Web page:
The countries unashamedly selling themselves to rich (and responsible) tourists

New Zealand isn’t the only nation to court rich foreign visitors in the era of Covid-19, with others also choosing to market themselves as exclusive destinations better suited to big spenders than backpackers.

Tourism Minister Stuart Nash has said Aotearoa will unashamedly target “high quality” tourists who spend more and stay longer as opposed to those who “travel around our country on $10 a day eating two-minute noodles”.

Aiming to boost tourism spending after the sector was devastated during the earlier part of the pandemic, countries looking to lure wealthy visitors often argue that welcoming fewer, but higher-spending visitors will also benefit local people and the environment.

Below are five destinations which have made no secret of their attempt to woo the rich as international travel rebounds. Fortunately for those of us of more modest means, most cater pretty well to budget travellers too.

* Kiwis top resort bookings in Fiji as holidaymakers put pandemic behind them
* This is what it’s like to snorkel with manta rays at night in Hawaii
* What could New Zealand learn from Bhutan?



Bhutan protects its unique cultural and natural heritage with a policy of high-value, low-volume tourism.

Often referred to as “the last Shangri-La” for its natural beauty and rich cultural heritage, the tiny Himalayan kingdom of Bhutan has never been a cheap place to visit, taxing tourists to help protect its environment.

Before the country reopened to international visitors in September, its “high-value, low-volume” tourism policy saw it charge them at least US$250 (NZ$440) a day, which covered accommodation, meals, a tour guide and a US$65 “sustainable development fee”.

Now, tourists are required to cough up US$200 a day to visit, and pay separately for their accommodation, meals, tours and other travel expenses, significantly increasing the cost of a stay.

Officials said the new policy would rebrand Bhutan, which is wedged between China and India, as “an exclusive destination” attracting “discerning tourists” (Nash, by the way, said New Zealand was after “discerning travellers”.

Bhutan’s foreign minister and chairman of the Tourism Council of Bhutan, Tandi Dorji, said the aim was to create high-value experiences for visitors and well-paying jobs for citizens while keeping the country’s carbon footprint low.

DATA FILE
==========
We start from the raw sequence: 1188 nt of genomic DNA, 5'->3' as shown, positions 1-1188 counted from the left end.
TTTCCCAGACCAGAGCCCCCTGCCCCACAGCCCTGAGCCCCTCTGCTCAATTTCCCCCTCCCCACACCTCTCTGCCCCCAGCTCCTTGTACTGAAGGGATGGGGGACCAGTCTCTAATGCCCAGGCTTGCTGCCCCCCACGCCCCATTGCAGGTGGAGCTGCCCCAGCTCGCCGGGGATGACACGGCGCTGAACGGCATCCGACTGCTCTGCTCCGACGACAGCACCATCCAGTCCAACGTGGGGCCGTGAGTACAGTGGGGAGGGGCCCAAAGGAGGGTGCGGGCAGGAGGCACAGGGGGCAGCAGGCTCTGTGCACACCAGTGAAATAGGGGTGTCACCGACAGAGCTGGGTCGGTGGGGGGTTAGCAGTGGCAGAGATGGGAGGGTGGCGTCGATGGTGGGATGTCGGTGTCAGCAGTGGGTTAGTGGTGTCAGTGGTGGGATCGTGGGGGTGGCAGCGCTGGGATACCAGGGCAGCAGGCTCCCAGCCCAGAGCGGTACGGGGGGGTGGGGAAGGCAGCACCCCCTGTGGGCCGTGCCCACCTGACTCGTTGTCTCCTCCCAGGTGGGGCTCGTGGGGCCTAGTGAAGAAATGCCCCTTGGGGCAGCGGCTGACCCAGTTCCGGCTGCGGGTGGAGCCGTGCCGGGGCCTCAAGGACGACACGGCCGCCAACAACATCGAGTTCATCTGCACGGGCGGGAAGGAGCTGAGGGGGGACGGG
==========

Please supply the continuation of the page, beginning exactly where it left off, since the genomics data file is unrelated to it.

Those who can afford a trip can look forward to hiking through a network of pristine national parks, soaking up the Buddhist culture in well-preserved traditional villages, visiting intricate temples clinging to bare cliffs, and generally experiencing daily life in a country that measures its wealth and prosperity through a national happiness index rather than its gross domestic product (GDP).



Bali has made it easier for remote workers (aka digital nomads) to work on the island.

Indonesia’s coordinating minister for maritime affairs and investment, Luhut Binsar Pandjaitan, caused quite a kerfuffle in 2021 when he said the country would ban backpackers from Bali when it reopened to overseas visitors.

“We’ll aim for quality tourism in Bali, so we won’t allow backpackers to enter once the reopening plan for international travellers is officially put in place in the near future,” local media quoted him as saying.

Pandjaitan later clarified that he had meant Bali wouldn’t welcome those who might violate Indonesia’s health or immigration rules, but there are signs the country is looking to change its image as a budget traveller haven.

The Indonesian government has announced that remote workers from overseas (aka ‘digital nomads’) will be able to conduct online work in the country for up to six months without paying tax on a B211A visa. A five-year ‘digital nomad visa’ is under discussion in the hopes it will lure more high-spending foreigners to Bali’s shores.